» History » HISTORICALLY CY-FAIR – Bois d’Arc Fence Posts

HISTORICALLY CY-FAIR – Bois d’Arc Fence Posts

| September 1, 2016

Invoice from Juergen Store Collection at Cypress Top Historic Park, Harris County Precinct 3.

Invoice from Juergen Store Collection at Cypress Top Historic Park, Harris County Precinct 3.

by Fred Collins

The old invoices from the Juergen Store in Cypress Top Historic Park lead us down many curious paths that often intertwine with the landscape and the history of Cypress. One such invoice shows where E.F. Juergen shipped 1,100 Bois d’arc fence posts to one Has Andrews of McKinney, Texas. He charged Mr. Andrews eight cents each plus the freight on the Houston & Texas Central Railroad.

The Bois d’Arc tree has many names. The name is derived from the trees use by Native Americans to make bows. Its official name is Maclura pomifera. Most books list it as Osage-orange or Bois d’Arc. Most rural Texans refer to them as bodark, or horse apple trees. They are a thorny tree usually 20-40 feet tall with broad glossy dark green leaves, reddish or yellowish brown bark and big hard round fruit that is a yellow green color. They are slow growing and long-lived. The wood is heavy and dense. The plant has a peculiar cell makeup. The plant incorporates silica molecules into the cell walls. Hence when you put a saw to it, it’s akin to cutting sand. Very tough on saws. But this characteristic also means that posts made from these trees are durable.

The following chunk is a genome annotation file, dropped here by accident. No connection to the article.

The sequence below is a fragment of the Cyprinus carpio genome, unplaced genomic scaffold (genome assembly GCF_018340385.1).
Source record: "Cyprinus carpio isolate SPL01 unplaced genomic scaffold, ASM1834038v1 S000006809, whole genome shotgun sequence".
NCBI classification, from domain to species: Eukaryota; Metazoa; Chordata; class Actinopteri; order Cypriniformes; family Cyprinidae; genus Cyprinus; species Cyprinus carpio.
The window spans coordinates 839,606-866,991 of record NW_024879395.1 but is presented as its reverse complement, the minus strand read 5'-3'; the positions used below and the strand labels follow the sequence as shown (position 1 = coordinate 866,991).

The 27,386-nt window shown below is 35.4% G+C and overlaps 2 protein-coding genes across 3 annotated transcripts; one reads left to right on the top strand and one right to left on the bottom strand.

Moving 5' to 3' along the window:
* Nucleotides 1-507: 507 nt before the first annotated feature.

We have seen several examples from farms near Cypress that might easily have been sold by E. F. Juergen more than 100 years ago – one at Kleb Woods Nature Preserve and one on display at Juergen Store recently retrieved from a farm on K-Z Road.

There is still some mystery about the post Juergen sold. Where did he get them? Today, the McKinney area has more Osage-orange trees than the Cypress area. Imagine harvesting and fashioning a post from a thorny tree that eats your saw or axe and then selling it to Juergen so cheaply he can sell it for eight cents. How about transporting them from the fields and stacking them on a railcar? All that for less than eight cents each.

If you would like to see an old bois d’arc fence post or learn more about the history of Cypress and Texas, visit Commis­sioner Steve Radack’s Cypress Top Historic Park at 26026 Old Hempstead Highway, which is open daily from dawn to 7 p.m. The museum buildings are open on Tuesdays from 9 a.m.-4 p.m. To arrange a special tour, contact the park at cypresstop@pct3.com or 281-357-5324. The park is home to the Cypress Historical Society, which is housed in the yellow train depot in the back of the park. The Society’s hours are Tuesday, Wednesday and Thursday from 9 a.m.-4 p.m.. The Society offers genealogy and historical information for the Greater Cypress area. You can contact them at cypresshistsociety@att.net or 281-758-0083. If you have questions or comments about this article, contact Fred Collins at fcndc@juno.com.


Historical facts courtesy of Cypress Top Historic Park Collection & Cypress Historical Society: Preserving Cypress History for Posterity.


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Bois d’arc post at Kleb Woods Nature Preserve.

Bois d’arc post at Kleb Woods Nature Preserve.

Bois d’arc post at Cypress Top Historic Park.

Bois d’arc post at Cypress Top Historic Park.


Category: History

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